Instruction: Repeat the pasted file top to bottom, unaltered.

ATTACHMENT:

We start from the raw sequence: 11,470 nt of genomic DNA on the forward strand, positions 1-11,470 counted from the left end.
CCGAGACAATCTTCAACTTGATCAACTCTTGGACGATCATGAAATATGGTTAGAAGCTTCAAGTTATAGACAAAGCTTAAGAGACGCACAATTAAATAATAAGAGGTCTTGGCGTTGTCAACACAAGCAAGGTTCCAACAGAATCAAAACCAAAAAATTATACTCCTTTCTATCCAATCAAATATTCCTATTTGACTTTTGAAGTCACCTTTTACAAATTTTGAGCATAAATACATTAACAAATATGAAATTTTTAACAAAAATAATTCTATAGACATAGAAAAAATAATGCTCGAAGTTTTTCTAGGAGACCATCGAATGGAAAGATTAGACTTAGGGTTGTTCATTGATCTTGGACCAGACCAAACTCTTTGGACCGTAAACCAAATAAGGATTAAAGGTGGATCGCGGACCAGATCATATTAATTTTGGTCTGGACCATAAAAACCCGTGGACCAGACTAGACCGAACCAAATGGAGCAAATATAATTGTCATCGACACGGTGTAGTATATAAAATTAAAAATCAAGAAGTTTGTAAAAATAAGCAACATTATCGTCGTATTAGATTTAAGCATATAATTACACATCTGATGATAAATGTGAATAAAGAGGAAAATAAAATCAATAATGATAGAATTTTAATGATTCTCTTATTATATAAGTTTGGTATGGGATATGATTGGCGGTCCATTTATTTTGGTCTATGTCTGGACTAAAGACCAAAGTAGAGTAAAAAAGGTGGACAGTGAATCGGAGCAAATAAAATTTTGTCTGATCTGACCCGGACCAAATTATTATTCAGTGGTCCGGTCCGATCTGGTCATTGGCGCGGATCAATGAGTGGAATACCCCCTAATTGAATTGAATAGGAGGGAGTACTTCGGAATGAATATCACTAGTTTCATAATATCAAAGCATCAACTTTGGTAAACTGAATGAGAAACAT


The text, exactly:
We start from the raw sequence: 11,470 nt of genomic DNA on the forward strand, positions 1-11,470 counted from the left end.
CCGAGACAATCTTCAACTTGATCAACTCTTGGACGATCATGAAATATGGTTAGAAGCTTCAAGTTATAGACAAAGCTTAAGAGACGCACAATTAAATAATAAGAGGTCTTGGCGTTGTCAACACAAGCAAGGTTCCAACAGAATCAAAACCAAAAAATTATACTCCTTTCTATCCAATCAAATATTCCTATTTGACTTTTGAAGTCACCTTTTACAAATTTTGAGCATAAATACATTAACAAATATGAAATTTTTAACAAAAATAATTCTATAGACATAGAAAAAATAATGCTCGAAGTTTTTCTAGGAGACCATCGAATGGAAAGATTAGACTTAGGGTTGTTCATTGATCTTGGACCAGACCAAACTCTTTGGACCGTAAACCAAATAAGGATTAAAGGTGGATCGCGGACCAGATCATATTAATTTTGGTCTGGACCATAAAAACCCGTGGACCAGACTAGACCGAACCAAATGGAGCAAATATAATTGTCATCGACACGGTGTAGTATATAAAATTAAAAATCAAGAAGTTTGTAAAAATAAGCAACATTATCGTCGTATTAGATTTAAGCATATAATTACACATCTGATGATAAATGTGAATAAAGAGGAAAATAAAATCAATAATGATAGAATTTTAATGATTCTCTTATTATATAAGTTTGGTATGGGATATGATTGGCGGTCCATTTATTTTGGTCTATGTCTGGACTAAAGACCAAAGTAGAGTAAAAAAGGTGGACAGTGAATCGGAGCAAATAAAATTTTGTCTGATCTGACCCGGACCAAATTATTATTCAGTGGTCCGGTCCGATCTGGTCATTGGCGCGGATCAATGAGTGGAATACCCCCTAATTGAATTGAATAGGAGGGAGTACTTCGGAATGAATATCACTAGTTTCATAATATCAAAGCATCAACTTTGGTAAACTGAATGAGAAACAT